Now hold on just one cotton-picking....
As well as the cornets, the nice ice babe with the Intel van was also doling out promotional USB keys. Nothing unusual there - this is fairly standard practice for press packs and the like these days. Indeed, this one has a 166K PDF on it extolling Intel's extreme cleverness - on a 10MB partition, on a 1GB drive. Bit silly, but there we go.
So yours truly looked at the document, made a copy, and thought "Don't like that partition, I'll just have it out". No way, said my computer. So I fired up some hairy-arsed Linux software, the sort that could de-partition India and Pakistan from one rather spiky command line. "Go away", it said. "That's not kosher."
Blimey. What's going on?
Well, that's a very good question. After some dismal faffery with various tools, all of which just underlined the utter anonymity of the drive in front of me - and the ferociousness with which it held onto that partition and that darn document, I took another tack. I searched for promotional USB drive companies.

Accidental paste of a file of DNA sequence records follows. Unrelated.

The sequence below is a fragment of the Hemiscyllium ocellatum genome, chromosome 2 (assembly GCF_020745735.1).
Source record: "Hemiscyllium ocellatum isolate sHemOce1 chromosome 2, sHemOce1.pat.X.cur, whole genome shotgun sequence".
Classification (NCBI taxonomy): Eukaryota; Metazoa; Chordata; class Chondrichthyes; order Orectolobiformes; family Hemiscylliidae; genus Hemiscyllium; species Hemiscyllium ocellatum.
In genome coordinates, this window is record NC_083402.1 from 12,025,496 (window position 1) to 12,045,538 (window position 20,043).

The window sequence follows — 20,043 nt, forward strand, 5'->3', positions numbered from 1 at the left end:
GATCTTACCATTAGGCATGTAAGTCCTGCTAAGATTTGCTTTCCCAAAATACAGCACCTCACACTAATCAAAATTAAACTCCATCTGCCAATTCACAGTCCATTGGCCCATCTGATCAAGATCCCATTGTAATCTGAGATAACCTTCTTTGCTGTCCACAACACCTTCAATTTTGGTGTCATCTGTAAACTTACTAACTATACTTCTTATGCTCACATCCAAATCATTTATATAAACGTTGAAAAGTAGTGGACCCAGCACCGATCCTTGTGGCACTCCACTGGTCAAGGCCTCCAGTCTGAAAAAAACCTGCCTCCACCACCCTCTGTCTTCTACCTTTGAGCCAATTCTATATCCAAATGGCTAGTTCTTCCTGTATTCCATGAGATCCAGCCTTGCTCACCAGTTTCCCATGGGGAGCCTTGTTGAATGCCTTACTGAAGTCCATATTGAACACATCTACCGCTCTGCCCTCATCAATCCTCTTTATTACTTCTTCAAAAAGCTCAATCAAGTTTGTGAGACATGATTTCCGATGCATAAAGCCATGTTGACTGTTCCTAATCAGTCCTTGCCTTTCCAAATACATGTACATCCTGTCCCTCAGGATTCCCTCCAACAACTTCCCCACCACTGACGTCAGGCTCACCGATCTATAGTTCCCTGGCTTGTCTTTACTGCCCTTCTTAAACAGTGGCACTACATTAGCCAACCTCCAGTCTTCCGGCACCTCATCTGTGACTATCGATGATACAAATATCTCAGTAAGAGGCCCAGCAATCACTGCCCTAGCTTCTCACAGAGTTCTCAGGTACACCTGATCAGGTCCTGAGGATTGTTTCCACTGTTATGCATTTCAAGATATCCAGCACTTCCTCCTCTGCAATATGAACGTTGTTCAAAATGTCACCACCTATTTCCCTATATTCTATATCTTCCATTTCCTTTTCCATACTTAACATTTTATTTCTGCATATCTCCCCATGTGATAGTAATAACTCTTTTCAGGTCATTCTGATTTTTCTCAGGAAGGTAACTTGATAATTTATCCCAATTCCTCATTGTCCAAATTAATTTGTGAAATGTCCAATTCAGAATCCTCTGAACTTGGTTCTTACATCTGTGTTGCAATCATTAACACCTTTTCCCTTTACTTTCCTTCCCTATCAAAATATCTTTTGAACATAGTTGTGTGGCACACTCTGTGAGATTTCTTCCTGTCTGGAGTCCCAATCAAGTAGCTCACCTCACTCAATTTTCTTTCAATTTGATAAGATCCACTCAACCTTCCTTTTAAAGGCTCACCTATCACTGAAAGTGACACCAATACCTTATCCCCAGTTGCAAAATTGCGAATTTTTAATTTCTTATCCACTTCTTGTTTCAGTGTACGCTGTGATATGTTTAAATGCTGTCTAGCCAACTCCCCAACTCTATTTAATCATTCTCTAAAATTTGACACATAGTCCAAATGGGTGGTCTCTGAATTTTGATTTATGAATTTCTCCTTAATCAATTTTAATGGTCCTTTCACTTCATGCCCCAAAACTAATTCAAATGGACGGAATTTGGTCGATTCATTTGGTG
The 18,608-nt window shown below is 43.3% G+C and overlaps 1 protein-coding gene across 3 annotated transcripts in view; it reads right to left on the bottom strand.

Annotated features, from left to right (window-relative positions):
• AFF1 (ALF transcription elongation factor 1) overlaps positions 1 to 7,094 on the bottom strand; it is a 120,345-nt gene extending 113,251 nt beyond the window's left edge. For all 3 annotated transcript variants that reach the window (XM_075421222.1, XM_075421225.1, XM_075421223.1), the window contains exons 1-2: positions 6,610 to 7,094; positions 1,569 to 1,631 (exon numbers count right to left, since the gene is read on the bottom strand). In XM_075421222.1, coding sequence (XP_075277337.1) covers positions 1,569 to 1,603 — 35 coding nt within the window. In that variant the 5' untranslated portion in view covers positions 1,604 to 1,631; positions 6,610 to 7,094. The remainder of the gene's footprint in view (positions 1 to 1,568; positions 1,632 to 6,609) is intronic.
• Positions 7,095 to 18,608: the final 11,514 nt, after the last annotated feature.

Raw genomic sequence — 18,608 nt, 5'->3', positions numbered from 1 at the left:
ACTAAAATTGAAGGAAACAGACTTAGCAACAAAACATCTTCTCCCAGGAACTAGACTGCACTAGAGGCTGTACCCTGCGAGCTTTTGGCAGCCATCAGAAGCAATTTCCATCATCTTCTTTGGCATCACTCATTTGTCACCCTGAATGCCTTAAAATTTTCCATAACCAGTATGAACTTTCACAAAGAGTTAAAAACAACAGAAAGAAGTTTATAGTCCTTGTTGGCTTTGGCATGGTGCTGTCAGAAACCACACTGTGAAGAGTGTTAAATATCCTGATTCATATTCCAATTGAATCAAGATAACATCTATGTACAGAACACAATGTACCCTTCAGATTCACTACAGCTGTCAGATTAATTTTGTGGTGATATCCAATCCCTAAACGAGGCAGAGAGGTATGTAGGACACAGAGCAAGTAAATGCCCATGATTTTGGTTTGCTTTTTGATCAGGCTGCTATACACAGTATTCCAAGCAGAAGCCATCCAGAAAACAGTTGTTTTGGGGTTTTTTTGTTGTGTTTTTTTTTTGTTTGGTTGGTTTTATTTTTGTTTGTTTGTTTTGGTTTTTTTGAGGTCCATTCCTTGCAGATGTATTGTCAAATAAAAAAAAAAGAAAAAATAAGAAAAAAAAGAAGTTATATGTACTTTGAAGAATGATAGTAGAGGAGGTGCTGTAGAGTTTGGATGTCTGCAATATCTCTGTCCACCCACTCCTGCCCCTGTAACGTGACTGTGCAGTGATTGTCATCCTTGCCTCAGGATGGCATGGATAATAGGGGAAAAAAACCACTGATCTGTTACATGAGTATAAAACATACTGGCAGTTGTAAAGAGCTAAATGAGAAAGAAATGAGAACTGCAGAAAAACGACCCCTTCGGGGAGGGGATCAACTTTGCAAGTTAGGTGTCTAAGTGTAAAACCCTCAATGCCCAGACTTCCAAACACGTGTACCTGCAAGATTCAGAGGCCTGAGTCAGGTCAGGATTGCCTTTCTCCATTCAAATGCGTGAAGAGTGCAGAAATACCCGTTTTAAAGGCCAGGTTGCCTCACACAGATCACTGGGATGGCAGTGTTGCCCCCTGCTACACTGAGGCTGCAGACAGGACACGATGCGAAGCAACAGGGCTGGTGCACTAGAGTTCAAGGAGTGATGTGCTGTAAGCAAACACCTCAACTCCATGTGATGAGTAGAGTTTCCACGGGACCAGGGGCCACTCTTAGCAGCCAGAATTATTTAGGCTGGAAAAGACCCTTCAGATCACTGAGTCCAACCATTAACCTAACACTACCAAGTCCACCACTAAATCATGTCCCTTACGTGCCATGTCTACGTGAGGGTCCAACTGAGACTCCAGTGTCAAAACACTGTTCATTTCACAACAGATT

And of course, this is just another service they offer, alongside silk-screening your company logo on the case and custom plastic design. Here's an example, although there's no reason to think this happens to be the company behind Intel's key. And a quote from that page: "Non-Erasable Content: Pre-load specific content such as marketing materials and application software that you never want removed by end users.". Well, yes, I can see how that can be done - and there are lots of cheap ways to make it happen, now I think about it. There's probably a utility somewhere to undo it -- I know that U3, who do this sort of thing for retail devices, have one. And I also know it doesn't work on my key. Ahem.
But there's worse. What else can you give the promotion-seeking company, CustomUSB?
"Private Data Area: A hidden data area not visible to the user can securely store information and/or collect information for a variety of uses."
Pardon? You mean this key, given to me by a nice lady along with an ice cream, could be harbouring invisible software and invisible data storage, and I have no way of telling?
Further investigation? I think so. Meanwhile, you may care to think up how many ways this particular option could be abused. I can think of lots. Have I got reason to distrust Intel? Of course not. Did I have reason to distrust HP, before it employed private detectives and deception to monitor my colleagues in San Francisco? Of course not.
But how paranoid should we be?